Keith Burgess settled his sights on this late-season stud, and dropped him with one careful shot
Rack Report Details
174 inches (green gross score)
Time of Year:
Dec. 6, 2020
Southeastern Iowa (Fauntain Outfitting)
CVA Paramount muzzleloader
Keith Burgess had been practicing with his new muzzleloader. The co-host of Small Town Hunting planned to take the gun, a .45-caliber CVA Paramount, to Iowa and hopefully tag a big buck during the late season. “I shot the muzzleloader out to 380 yards just to get comfortable with it at that distance,” Burgess says. “That’s just unheard of with a muzzleloader in our part of the woods.”
Burgess has been hunting with Fauntain Outfitting for 20 years, and he loves the late season. “The key is food,” he says. “If you don’t have food, you don’t have the deer.”
That’s true, and the property he hunted had it, with both standing corn and Backwoods Attraction food plots. Best of all? It even had a giant 5 1/2-year-old typical buck. Burgess spotted the deer the first day of the season but didn’t get a shot.
“He came out of the corn about 300 yards away chasing a doe,” Burgess says. “We saw him for about 10 seconds.”
“Man, you have to get in there on that deer,” Kelley said.
Everyone but Burgess rested well that night. Thoughts of the giant kept him awake for a while.
Finally, the second day of the hunt arrived. Burgess went back to a box stand and passed on several good bucks in hopes of seeing that 10-point typical giant again. It wasn’t easy watching two different 150-inch deer walk by, but it was for the greater good.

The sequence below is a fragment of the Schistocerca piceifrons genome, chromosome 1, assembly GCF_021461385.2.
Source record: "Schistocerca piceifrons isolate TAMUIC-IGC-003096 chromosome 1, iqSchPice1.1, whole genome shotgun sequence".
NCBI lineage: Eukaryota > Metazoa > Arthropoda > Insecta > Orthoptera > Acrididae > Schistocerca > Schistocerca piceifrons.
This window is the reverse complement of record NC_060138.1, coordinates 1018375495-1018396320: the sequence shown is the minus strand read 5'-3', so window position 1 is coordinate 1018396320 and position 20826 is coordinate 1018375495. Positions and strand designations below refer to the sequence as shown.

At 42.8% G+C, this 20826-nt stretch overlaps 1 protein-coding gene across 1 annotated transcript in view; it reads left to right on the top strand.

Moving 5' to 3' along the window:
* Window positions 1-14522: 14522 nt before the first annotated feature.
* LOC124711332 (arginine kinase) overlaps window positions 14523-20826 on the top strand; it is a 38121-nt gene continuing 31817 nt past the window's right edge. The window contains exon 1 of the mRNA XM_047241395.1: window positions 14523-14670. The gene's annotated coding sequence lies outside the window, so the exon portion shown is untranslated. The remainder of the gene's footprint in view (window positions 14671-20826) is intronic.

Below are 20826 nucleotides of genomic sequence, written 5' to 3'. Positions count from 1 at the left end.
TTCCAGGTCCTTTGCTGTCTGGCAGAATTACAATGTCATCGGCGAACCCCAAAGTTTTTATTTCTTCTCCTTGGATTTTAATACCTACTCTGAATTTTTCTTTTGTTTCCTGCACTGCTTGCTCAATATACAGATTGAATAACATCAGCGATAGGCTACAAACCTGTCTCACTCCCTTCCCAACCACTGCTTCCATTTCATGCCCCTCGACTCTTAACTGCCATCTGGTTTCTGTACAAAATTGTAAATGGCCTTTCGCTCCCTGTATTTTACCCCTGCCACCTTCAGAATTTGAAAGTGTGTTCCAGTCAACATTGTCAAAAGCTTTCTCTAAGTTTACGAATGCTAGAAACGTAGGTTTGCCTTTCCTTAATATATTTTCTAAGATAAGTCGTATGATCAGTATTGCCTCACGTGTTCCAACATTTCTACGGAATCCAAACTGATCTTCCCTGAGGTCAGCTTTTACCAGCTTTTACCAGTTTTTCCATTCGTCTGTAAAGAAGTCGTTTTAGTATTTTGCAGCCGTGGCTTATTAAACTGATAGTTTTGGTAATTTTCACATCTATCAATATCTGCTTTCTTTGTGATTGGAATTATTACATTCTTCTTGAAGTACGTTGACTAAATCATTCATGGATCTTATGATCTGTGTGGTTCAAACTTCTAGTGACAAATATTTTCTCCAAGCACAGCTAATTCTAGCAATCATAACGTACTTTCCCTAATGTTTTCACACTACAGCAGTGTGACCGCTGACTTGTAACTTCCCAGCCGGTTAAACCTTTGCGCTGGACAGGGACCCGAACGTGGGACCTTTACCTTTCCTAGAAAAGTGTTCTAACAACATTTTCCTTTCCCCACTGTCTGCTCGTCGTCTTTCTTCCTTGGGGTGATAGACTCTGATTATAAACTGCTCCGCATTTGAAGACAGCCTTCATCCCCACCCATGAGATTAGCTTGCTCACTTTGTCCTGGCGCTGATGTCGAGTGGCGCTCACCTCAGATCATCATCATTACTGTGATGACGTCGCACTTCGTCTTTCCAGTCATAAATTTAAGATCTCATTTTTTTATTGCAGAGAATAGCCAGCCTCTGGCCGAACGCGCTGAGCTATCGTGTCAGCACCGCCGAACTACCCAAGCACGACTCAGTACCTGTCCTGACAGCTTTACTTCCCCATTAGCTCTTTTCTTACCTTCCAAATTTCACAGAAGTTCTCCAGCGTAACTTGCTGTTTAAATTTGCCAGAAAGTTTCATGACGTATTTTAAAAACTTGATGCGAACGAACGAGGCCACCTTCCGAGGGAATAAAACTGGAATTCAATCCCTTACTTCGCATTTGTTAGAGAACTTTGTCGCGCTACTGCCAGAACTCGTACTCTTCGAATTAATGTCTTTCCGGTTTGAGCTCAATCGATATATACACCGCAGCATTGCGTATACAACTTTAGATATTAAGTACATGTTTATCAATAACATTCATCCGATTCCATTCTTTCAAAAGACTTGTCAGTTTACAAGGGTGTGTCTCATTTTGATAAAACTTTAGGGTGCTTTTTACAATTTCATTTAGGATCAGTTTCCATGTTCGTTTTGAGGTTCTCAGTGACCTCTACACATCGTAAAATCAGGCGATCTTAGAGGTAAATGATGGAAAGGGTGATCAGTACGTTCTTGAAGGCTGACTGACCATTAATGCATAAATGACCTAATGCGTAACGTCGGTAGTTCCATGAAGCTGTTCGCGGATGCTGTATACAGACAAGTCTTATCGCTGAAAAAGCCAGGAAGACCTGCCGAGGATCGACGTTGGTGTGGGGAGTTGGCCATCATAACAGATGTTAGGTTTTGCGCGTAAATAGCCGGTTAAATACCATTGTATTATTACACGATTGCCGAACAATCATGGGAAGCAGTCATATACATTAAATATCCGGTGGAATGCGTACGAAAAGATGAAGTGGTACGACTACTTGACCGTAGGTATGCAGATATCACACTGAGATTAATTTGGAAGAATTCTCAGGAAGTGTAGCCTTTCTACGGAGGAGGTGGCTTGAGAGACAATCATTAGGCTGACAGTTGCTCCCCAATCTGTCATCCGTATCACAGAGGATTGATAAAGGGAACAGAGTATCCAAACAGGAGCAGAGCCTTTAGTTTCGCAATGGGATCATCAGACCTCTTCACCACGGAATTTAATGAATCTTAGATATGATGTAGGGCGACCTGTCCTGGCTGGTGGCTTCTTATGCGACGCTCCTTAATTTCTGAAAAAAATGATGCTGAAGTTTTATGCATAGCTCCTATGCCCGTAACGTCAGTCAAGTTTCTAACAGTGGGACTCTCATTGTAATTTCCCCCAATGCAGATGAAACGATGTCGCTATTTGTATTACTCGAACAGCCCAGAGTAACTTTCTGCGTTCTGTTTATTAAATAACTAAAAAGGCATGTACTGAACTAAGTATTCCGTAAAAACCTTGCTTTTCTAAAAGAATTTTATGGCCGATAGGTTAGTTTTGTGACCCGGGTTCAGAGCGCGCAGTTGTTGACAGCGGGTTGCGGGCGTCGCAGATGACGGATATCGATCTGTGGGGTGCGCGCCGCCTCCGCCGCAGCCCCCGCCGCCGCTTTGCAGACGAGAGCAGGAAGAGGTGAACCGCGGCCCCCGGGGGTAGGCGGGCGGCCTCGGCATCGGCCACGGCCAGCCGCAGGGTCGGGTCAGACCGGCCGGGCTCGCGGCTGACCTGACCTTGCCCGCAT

Around 11:15 a.m., Burgess and his cameraman, Jason Heathcoe, climbed down out of the elevated box blind. The wind was forecast to switch, but it didn’t. They grabbed a quick lunch and promptly returned to the same spot around noon. The afternoon hunt was warmer than ideal, but the deer were moving well.
Glassing for the giant, Burgess scanned the standing cornfield in front of the blind. Part of it was already down, and deer were definitely flocking to it. Deer were also spending time in the WRP (Wetlands Reserve Program) land to the left, as well as the finger ridge coming out of it. The big timber and open hardwoods to the right was of interest, too.
After an hour or so, young bucks, does, and fawns started filtering through. A big buck followed suit, and Burgess almost pulled the trigger. He second-guessed the decision but still held out hope the big typical 10 would return.
While he contemplated whether to shoot, the bigger buck he was hoping to see walked into view. It was over 300 yards away, but it was feeding toward them.
A few minutes later, about 4 o’clock, all of the deer started feeding away. It was then or never. Burgess asked Heathcoe if the video looked good, and Heathcoe said that it did. Burgess got a steady rest, and prepared to shoot. He held the reticle on the buck's shoulder for 90 seconds, without moving it.
He switched off the safety, then resettled on the vitals. After he carefully inhaled and exhaled several times, the gun sounded, and smoke rolled. The buck hit the ground.
They immediately got down and walked over to the deer — Burgess’ best Iowa whitetail ever.
“I still didn’t realize how big he was,” Burgess says. “I knew he was a good deer. But I never thought he was as big as he was. But the closer I got to him, the bigger he got. It was unreal. It’s what you go to Iowa to hunt.”
His late-season Midwestern monster scored a whopping 174 inches.